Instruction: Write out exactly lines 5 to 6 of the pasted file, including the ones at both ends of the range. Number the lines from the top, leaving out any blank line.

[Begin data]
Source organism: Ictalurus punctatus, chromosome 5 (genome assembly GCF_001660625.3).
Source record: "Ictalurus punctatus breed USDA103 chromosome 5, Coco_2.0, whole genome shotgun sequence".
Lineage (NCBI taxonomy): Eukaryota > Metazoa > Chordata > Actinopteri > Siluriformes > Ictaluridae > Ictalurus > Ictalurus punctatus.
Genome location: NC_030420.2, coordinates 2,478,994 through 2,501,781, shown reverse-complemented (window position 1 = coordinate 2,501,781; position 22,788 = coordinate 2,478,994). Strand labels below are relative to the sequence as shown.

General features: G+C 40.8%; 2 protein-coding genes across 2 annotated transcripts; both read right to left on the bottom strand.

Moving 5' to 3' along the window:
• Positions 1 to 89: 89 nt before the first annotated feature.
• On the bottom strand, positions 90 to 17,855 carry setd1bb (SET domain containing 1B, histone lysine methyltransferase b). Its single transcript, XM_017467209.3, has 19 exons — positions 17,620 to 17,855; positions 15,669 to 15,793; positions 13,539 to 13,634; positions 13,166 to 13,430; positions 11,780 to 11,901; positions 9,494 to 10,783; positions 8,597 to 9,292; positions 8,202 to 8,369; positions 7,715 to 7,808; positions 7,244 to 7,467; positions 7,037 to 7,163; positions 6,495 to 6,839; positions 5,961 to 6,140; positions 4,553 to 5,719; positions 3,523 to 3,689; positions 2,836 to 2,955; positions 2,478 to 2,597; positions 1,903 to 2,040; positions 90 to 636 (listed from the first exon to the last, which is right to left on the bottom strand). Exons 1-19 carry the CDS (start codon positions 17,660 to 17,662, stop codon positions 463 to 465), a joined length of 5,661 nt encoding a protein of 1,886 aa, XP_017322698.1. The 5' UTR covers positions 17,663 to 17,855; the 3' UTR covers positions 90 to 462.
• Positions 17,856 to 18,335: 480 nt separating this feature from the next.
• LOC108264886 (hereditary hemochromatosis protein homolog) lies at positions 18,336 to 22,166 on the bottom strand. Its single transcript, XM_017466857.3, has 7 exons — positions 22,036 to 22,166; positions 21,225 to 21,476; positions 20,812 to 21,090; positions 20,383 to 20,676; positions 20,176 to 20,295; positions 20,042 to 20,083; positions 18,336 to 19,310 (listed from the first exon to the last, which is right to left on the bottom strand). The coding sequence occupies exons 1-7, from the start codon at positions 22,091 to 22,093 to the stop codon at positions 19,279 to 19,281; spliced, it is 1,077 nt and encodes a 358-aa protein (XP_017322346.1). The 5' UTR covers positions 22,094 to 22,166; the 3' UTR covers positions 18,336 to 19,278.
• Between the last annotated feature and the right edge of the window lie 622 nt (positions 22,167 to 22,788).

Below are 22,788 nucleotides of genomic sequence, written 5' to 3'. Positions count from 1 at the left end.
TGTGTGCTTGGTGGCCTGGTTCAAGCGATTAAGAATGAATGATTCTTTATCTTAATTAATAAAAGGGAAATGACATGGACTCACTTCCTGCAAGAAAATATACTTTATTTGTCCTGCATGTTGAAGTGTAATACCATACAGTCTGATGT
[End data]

General features: G+C 40.8%; 2 protein-coding genes across 2 annotated transcripts; both read right to left on the bottom strand.

Moving 5' to 3' along the window: